Eva Strusková (Prague) tells the suspenseful story of how, after the war, the Theresienstadt film fragments were unofficially acquired and circulated by individuals, institutions and archives. Most surprising are the legal conflicts over whether German-Czech produced material from the “Protectorate of Bohemia and Moravia” was allowed to leave Czechoslovakia, and who should receive the profit from this footage – in the 1960s only three parties were involved in this legal dispute, a West-German filmmaker, several Czechs, and the Czechoslovakian authorities. Even though both “ghetto” and “ghetto film” were financed by “Aryanised” assets, neither Israel nor the GDR (where some of the Theresienstadt film survivors lived) claimed their share in the dubious credit. This archive thriller is based on documents from the Archive of Security Services (former StB) in Prague. Since the surviving film materials could help to identify war criminals and verify their statements, Soviet and other Eastern European security services such as the Czechoslovakian Státní bezpečnost (StB) had a keen interest in them. In the case of the 1942 shoot in Bohemia, several SS officers’ identities are documented in the film material found in Poland in the 1970s: it contains making-of scenes from Prague where leather-clad SS officer Herbert Otto directs the hectored avant-garde set-designer František Zelenka, who later perished in Auschwitz. The cameraman has only recently been identified as SS-Hauptsturmführer Olaf Sigismund who shot the 16mm material in Theresienstadt in 1942, as well as several of his compatriots in the Bavarian town of Altötting when they were about to surrender to the Americans at the end of April 1945.21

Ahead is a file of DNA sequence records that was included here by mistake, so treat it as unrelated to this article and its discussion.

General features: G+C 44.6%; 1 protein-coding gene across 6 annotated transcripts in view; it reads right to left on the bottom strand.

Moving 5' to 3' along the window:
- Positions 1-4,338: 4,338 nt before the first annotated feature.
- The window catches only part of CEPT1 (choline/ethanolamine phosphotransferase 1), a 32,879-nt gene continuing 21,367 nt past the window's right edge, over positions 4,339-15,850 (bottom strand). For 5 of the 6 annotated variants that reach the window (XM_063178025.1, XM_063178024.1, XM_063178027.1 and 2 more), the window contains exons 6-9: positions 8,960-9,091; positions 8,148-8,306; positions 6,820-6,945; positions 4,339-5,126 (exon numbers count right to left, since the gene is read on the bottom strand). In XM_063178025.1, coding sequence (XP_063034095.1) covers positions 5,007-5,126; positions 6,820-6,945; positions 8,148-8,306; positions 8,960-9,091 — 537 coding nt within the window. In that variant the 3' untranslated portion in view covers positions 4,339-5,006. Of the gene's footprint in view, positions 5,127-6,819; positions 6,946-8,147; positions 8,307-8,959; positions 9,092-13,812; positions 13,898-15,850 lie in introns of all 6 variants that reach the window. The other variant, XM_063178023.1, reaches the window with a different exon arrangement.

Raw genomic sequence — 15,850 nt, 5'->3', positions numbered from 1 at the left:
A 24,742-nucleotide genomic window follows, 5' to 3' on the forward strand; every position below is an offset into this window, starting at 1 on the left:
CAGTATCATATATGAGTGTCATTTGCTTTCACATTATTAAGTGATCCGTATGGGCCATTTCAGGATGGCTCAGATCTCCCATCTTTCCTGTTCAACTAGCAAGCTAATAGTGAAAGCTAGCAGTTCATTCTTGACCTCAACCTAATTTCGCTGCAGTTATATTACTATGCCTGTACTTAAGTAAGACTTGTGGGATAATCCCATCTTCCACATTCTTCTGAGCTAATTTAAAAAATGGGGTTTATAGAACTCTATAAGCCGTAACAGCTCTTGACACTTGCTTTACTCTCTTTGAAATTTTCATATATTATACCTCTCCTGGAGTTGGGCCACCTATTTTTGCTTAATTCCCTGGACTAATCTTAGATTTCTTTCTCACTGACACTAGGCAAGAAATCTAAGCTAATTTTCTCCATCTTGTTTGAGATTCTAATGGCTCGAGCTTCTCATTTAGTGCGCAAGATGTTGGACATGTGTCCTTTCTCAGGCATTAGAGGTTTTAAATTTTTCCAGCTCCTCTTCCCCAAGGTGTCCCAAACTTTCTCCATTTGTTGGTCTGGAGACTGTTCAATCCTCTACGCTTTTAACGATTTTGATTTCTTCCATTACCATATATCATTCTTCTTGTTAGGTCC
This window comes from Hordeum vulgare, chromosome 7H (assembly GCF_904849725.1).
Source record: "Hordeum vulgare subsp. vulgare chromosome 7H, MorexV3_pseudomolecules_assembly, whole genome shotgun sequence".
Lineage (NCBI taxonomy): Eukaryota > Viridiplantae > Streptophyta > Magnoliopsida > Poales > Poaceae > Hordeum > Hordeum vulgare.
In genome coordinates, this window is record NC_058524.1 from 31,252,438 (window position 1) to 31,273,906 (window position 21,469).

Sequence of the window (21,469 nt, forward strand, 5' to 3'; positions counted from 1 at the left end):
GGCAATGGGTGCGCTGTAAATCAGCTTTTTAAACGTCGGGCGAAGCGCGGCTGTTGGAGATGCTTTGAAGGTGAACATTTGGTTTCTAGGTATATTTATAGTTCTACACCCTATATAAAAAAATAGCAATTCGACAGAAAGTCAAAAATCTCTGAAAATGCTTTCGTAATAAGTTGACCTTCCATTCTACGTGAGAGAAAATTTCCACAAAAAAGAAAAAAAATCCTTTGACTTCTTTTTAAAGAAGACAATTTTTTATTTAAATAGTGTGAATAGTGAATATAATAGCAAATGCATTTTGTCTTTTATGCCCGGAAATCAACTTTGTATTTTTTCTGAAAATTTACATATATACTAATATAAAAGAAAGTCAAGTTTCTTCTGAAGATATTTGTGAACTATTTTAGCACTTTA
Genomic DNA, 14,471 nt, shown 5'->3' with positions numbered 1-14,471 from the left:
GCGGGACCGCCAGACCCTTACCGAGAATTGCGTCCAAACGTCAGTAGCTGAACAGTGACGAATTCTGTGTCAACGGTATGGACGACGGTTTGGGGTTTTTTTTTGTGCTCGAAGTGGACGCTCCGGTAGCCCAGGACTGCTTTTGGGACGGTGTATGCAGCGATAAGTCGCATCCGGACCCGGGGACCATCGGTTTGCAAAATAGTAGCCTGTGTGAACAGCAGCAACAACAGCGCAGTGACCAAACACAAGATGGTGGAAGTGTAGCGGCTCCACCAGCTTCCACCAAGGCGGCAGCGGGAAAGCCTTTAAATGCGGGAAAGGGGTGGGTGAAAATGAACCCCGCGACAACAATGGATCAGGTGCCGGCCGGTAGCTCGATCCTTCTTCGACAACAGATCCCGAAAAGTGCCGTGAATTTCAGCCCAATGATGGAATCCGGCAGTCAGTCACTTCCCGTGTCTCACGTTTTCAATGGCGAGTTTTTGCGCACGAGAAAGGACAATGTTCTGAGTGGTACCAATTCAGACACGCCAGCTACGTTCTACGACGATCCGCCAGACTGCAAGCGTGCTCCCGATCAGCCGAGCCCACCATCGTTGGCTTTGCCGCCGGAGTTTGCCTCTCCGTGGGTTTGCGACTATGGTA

Karel Margry, in his article, analyses the Theresienstadt ghetto film shoot of January 20, 1944, when a transport from Westerbork, the transit camp for Jews in the Netherlands, arrived. The author calls it a “false start” to production of the film Theresienstadt. Ein Dokumentarfilm aus dem jüdischen Siedlungsgebiet. The article discusses why the shoot, carried out by the newsreel company Aktualita was aborted after one day. Based on an analysis of three surviving scripts, Margry demonstrates that the January 20 shoot followed the second of these, which differed from the script later written by Kurt Gerron. The article provides English translations of excerpts from German language documents in the hitherto unpublished “Adler Collection” at NIOD, Amsterdam, which also contains Gerron’s papers. Margry assumes that the author of the script for the January shoot was Jindřich Weil and describes how the scripts disappeared after the war and resurfaced in 1960. Contrary to the claims of cameraman Ivan Frič who described the stills as his own clandestine documentation of ghetto life,22 Margry comes to the conclusion that the eighteen film stills reproduced in the article are deliberate products of Nazi propaganda.